To serve six
This is the first dish I’ve worked on where everything didn’t go swimmingly. My ingredients weren’t exactly what was called for, and I missed a step in the recipe. I don’t think that the final product was severely impacted, but all the same I’m pretty frustrated with myself.
Before getting to the interesting part, I’ll talk about the stuffing real quick. I sliced four red onions, crushed a few cloves of garlic, and in a large skillet began softening them.
In the meantime, I removed the crust from a day old loaf of french bread and cubed it until I had half a pound.
After a bit, I added two cups of red wine to the onions and garlic, turned the heat up, and let it sit until the wine had reduced by half.
The bread cubes were then added to the pan to soak up the wine reduction, along with some salt, pepper and chopped up sage. In the words of Gordon Ramsay, “Stuffing, done.”
Finally, on to the star of this recipe. Here’s the first real disappointment: The lamb hearts that I bought were all in a cryovaced bag, so it was very tough to tell that all of them had been slashed to–presumably–remove blood clots. If I was grinding the hearts or chopping them up, then the gashes really wouldn’t be a big deal. Seeing how I’d be stuffing them though, this proved to be a problem. There aren’t vending machines littered about like the one Mr. Zimmern found in his commercial for some new lamb hearts (and yes, I know that he bought a cow’s heart). I did come up with a work around though, but I’ll go into that shortly.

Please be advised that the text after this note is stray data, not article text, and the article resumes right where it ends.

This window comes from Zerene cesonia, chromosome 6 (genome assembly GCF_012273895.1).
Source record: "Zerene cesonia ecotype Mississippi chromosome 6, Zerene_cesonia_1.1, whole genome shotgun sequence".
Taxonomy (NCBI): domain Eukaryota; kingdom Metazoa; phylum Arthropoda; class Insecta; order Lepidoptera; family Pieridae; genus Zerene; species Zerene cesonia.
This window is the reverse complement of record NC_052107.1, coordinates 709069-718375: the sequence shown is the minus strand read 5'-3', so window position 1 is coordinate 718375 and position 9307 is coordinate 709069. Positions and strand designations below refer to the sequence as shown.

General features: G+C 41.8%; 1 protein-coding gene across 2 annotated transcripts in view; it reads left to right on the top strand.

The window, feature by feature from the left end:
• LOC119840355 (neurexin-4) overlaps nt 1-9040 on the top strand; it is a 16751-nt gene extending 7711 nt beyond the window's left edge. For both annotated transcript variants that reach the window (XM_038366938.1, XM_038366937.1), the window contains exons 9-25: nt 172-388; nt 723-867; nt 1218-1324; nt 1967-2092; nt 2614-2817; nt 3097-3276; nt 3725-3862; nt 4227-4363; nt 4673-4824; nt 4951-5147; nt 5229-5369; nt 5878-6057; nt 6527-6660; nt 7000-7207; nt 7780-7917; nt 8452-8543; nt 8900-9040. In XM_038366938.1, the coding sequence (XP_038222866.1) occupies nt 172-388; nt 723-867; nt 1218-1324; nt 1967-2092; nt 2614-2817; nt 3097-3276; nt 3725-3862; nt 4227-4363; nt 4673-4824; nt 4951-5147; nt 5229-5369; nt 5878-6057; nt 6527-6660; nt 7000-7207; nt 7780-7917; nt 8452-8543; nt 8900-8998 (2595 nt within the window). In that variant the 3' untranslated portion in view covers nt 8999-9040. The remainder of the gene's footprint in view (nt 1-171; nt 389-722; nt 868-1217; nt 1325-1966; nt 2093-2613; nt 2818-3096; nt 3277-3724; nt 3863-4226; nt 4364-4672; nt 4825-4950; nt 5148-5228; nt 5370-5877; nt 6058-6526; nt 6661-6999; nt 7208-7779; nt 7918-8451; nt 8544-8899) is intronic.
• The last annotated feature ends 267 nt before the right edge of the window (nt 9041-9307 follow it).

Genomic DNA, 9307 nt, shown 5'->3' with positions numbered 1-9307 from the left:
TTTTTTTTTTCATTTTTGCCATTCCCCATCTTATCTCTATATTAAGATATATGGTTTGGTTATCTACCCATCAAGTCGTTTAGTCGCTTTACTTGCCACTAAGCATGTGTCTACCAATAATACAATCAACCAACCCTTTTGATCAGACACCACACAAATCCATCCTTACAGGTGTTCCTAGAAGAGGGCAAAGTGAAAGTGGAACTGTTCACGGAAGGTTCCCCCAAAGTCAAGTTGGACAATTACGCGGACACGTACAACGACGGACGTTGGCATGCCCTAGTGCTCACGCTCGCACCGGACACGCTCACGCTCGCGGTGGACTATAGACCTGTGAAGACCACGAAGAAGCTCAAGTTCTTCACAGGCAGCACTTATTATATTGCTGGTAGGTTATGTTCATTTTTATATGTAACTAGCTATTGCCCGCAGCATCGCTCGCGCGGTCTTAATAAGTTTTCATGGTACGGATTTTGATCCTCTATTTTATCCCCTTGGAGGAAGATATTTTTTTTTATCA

The upside of the hearts I did buy was that they had all been cleaned up of excessive fat and sinew. That meant that I could go right into stuffing. I wish I could say that it was a simple, clean process. It was anything but. To give you an idea, imagine playing with a Play-Doh Fun Factory Set. Except, now imagine that Tom Savini designed it. I’d push stuffing in one atrium, and it’d start coming out of a ventricle. Having the slash in each heart didn’t help matters, either.
The next step was to cover the tops of the hearts with “rashers” of bacon in a star shaped pattern. This turned out to also be my quick fix for the cuts. I took a slice of bacon and fashioned a bandage of sorts for each heart. The bacon was then secured with butchers twine. The hearts were placed in a loaf pan, and chicken stock was added to the pan until it came right to the top.
At this point, I should have covered the pan with tin foil. I must have been distracted by something, because I just chucked the pan into a medium hot oven, sans foil for over two hours. Again, I don’t think that the finished dish was terribly impacted because of my mistake, but I figured I’d come clean.
Here’s a finished heart, sitting on top of some mashed rutabaga with a pan sauce drizzled over it. It’s tough to tell from this angle, but the hearts ended up with very crispy tops. Very crispy. The bottoms were perfectly fine though. The lamb heart itself was a good deal tougher than the veal heart I made back in February, but it tasted wonderful with the bacon and stuffing.
Admittedly, this isn’t the prettiest of dishes, but would I make it again? Sure, if I happened across a bunch of lamb hearts, but I won’t be going out of my way to find them.
One down, one hundred and eight to go.